Oracle Loses Sight of Massive Copyright Award
(CN) - Oracle failed on Friday to have the 9th Circuit reinstate $1 billion of a $1.3 billion jury award, the largest judgment ever in a copyright case.
The case stems from a complaint Oracle brought against German company SAP in 2007. In 2010 a jury decided that SAP's American unit had made thousands of illegal downloads and copies of Oracle software to duck licensing fees and steal customers.
U.S. District Judge Phyllis Hamilton struck down the award the next year, however, saying that the jury had been "invited ... to engage in guesswork." She said Oracle must accept $272 million or she would order a new trial for damages.
A three-judge panel with the 9th Circuit found Friday that SAP should be forced to pay $356 million for profits that Oracle lost and SAP gained when SAP poached Oracle's customers.
Though they found no need to award Oracle nearly $1 billion in hypothetical-license damages, the appellate judges did fault Hamilton for ruling that hypothetical-licensing damages could never be awarded if a company, like Oracle, had never been willing to license a copyright.
A copyright holder seeking hypothetical-license damages need not show that it would have actually ever granted a license to a copyright infringer, according to ruling.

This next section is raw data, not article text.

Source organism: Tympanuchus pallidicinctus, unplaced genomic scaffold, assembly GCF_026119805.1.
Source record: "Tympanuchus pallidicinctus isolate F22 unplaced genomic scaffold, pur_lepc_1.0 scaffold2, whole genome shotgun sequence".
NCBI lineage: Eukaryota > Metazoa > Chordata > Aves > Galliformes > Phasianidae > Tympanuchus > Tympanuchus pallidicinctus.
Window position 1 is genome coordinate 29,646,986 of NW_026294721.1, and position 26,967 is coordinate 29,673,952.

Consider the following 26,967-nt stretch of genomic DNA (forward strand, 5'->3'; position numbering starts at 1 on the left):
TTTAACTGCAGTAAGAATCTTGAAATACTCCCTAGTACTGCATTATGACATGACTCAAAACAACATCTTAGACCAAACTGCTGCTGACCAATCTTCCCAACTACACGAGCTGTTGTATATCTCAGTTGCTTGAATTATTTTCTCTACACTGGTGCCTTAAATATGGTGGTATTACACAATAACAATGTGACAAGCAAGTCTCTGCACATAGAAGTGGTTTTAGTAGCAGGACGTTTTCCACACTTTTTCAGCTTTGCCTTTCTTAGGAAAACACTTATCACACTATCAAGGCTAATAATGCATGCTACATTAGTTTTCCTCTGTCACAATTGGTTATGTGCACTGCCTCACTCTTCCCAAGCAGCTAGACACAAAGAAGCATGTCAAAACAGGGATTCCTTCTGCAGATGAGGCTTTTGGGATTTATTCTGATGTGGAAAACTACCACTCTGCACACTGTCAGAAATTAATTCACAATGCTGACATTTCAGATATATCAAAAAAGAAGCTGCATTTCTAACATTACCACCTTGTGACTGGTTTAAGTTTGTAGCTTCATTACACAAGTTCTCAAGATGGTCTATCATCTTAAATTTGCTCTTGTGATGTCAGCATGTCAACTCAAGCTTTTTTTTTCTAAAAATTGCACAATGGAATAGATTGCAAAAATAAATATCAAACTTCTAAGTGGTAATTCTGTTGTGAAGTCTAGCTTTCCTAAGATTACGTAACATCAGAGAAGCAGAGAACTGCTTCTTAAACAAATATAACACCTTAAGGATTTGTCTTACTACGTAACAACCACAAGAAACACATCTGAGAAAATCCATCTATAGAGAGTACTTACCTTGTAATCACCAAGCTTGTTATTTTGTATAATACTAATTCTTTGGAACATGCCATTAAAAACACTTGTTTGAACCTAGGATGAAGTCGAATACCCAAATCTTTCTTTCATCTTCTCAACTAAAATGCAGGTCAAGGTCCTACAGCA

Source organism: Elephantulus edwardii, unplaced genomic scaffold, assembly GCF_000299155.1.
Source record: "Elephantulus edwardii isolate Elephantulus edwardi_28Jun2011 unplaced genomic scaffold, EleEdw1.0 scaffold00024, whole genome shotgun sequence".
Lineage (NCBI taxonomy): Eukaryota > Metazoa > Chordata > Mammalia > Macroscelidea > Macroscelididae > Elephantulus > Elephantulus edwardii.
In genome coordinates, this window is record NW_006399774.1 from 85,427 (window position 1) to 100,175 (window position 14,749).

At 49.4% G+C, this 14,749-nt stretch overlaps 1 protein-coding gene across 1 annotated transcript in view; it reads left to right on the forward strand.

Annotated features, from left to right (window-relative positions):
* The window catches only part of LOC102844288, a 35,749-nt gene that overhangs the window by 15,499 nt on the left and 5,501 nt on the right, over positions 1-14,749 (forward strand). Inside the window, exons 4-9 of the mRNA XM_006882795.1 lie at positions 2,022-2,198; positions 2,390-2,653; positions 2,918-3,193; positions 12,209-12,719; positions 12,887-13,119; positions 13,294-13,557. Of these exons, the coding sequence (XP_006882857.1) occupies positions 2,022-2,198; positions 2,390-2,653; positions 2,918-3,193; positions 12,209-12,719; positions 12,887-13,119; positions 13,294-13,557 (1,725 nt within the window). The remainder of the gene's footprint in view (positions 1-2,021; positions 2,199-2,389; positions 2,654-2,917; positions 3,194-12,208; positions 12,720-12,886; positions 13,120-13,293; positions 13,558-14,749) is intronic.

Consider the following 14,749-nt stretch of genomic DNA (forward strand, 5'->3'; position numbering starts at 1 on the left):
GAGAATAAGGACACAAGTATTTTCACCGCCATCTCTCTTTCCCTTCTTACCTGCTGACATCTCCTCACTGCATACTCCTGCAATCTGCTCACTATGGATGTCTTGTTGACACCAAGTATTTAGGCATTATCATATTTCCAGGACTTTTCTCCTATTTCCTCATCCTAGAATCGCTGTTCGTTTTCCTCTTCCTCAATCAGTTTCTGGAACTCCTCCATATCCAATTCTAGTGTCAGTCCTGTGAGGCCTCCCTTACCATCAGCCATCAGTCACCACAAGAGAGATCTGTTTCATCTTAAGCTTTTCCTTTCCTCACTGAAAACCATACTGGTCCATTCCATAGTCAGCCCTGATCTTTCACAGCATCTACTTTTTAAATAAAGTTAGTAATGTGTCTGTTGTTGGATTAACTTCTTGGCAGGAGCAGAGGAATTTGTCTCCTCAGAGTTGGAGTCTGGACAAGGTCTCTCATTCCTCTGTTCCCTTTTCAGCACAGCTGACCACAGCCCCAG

Jude William Fletcher, the author of Friday's opinion, said as much at the appellate hearing in May, telling Oracle attorney Kathleen Sullivan: "That doesn't necessarily win the case for you, but I agree with you on that point."
"Given that the evidence presented at trial failed to provide 'the range of the reasonable market value' for the hypothetical license in question, we hold that the jury awarded damages using an 'undue' amount of speculation," Fletcher wrote.
Sullivan had focused her oral arguments on SAP's internal projections, which showed its managers expected that poaching Oracle customers would bring in $897 million in new revenues over a three-year period.
The 9th Circuit limited Oracle to two choices: accept a $356.7 million check from SAP for the infringement, or go to trial again. If Oracle chooses to go to trial, it is barred from pursuing hypothetical-license damages for the infringement.
The $356 million remittitur represents Oracle's lost profits in addition to profits that SAP gained from the infringement, but does not contain any hypothetical-license damages.
Hamilton had calculated the remittitur at $272 million, but the 9th Circuit raised that figure $356 million, the maximum amount sustainable by proof.
Judges Susan Graber and Richard Paez concurred with Fletcher.
SAP's attorney at the May hearing was Greg Lanier of Jones Day in Palo Alto. Sullivan is a partner with Quinn Emanuel Urquhart & Sullivan in New York.